Property Practitioners and Stakeholders take note!

by | Oct 10, 2019 | Conveyancing and Property law, News | 0 comments

On Wednesday 2 October two pieces of legislation were signed into law by president Cyril Ramaphosa that directly impact the property industry.

One is the Electronic Deeds Registration Systems Bill which will see the development of an electronic deeds registration system (also known as e-DRS) which is expected improve the turn-around time for providing deeds and documents to clients.

The other is the much anticipated and oft debated Property Practitioners Bill which will replace the 43-year old Estate Agency Affairs Act of 1976. According to the Property Practitioners Bill the Estate Agency Affairs Board is to be replaced as regulatory body by the Property Practitioners Regulatory Authority.

In addition, under the Bill, “property practitioner” has a very broad meaning and states: “ will now include a bond broker, home inspector, facilitator of an agreement of sale or lease (including a Homeowners’ Association), a seller of timeshare or fractional title, a property manager and a property developer.”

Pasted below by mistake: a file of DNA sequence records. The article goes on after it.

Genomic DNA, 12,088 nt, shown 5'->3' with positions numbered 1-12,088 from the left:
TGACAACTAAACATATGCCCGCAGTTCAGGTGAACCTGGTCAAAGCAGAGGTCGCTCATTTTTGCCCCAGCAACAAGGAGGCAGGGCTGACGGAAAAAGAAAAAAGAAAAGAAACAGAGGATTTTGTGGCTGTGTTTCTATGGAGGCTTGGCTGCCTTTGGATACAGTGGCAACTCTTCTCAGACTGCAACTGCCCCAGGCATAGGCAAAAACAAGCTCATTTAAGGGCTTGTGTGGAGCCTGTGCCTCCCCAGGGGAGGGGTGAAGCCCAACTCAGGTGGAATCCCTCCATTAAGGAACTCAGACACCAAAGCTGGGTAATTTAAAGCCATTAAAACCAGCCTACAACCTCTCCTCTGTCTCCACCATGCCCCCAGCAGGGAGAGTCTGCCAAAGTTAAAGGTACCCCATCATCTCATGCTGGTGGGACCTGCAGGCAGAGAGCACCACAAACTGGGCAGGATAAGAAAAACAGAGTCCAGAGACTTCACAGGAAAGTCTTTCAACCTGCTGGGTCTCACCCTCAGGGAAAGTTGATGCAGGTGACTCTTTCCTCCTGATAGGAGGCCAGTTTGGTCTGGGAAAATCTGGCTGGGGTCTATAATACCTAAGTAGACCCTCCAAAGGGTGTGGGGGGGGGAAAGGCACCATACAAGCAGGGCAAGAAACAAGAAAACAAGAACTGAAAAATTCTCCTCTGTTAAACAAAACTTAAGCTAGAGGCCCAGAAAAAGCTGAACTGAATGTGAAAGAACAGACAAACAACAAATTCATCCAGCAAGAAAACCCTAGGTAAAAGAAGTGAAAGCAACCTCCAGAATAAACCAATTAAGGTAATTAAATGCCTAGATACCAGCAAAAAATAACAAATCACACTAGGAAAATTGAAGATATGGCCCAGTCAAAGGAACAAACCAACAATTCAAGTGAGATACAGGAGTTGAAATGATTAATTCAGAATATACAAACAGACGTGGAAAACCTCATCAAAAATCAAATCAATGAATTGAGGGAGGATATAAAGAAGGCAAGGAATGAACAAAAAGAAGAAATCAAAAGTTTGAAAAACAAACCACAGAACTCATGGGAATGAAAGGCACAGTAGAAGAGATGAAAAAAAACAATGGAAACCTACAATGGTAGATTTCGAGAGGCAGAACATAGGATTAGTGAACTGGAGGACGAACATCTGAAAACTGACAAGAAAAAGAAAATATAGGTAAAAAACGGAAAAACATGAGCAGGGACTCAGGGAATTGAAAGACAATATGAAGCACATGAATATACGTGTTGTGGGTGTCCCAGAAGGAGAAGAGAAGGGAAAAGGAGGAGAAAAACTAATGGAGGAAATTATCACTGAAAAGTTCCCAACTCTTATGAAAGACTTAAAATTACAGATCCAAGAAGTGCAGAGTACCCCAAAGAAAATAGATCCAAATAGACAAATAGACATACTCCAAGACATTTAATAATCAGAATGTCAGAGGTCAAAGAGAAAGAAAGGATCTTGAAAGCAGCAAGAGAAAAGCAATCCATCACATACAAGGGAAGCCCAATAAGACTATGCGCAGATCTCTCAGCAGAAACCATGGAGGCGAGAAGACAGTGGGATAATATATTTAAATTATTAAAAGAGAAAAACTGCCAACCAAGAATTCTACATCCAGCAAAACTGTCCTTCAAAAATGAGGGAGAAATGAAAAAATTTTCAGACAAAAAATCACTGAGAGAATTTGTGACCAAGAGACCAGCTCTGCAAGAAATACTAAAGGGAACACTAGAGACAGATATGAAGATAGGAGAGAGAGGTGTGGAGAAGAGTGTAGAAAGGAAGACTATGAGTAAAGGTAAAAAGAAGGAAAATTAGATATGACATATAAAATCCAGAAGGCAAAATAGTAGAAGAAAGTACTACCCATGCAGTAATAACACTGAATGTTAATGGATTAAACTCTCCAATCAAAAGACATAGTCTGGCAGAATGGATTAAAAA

An ombud will be established and a ruling is equivalent to a Magistrate’s Court Order.

In regards to Fidelity Fund Certificates (“FFC”), all grounds for disqualification from the current Act remain in the new Bill. However, the following additions are made:

  • A five-year time frame has been introduced with regards to offences committed from the date of application for an FCC. If an offence as committed in this five-year period, it shall not be a ground for disqualification
  • Where a person is found guilty of an offence involving dishonesty, such an offence shall only constitute a ground for automatic disqualification if the person has been sentenced to imprisonment without the option of a fine
  • Persons applying for an FCC must be in possession of a valid tax clearance certificate from SARS
  • Valid BBBEE Certificate
  • Persons on National Treasury’s list of tender defaulters shall be disqualified from obtaining an FCC

These bills will definitely evolve the industry and therefore a more thorough consideration of the changes is needed on the part of any practitioner or role-player in the industry.

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